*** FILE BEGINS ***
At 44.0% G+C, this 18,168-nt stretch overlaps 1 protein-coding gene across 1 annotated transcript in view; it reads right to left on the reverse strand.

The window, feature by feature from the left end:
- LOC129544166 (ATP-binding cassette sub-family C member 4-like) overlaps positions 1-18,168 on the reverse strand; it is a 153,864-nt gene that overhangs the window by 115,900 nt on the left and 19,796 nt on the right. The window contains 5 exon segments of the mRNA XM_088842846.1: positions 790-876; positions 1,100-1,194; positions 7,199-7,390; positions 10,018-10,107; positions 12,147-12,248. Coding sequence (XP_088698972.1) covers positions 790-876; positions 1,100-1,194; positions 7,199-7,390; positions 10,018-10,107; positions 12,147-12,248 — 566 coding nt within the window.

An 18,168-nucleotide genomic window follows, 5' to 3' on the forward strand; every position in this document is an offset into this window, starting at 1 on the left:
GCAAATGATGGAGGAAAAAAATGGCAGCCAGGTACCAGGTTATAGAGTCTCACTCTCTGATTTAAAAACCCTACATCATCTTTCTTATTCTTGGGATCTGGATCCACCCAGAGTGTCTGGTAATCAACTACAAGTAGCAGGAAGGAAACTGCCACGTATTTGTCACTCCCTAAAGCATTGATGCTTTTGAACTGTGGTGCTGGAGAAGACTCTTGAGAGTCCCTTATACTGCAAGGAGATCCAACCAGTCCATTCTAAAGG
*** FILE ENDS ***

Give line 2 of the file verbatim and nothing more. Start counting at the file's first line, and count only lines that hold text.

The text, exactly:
The window, feature by feature from the left end: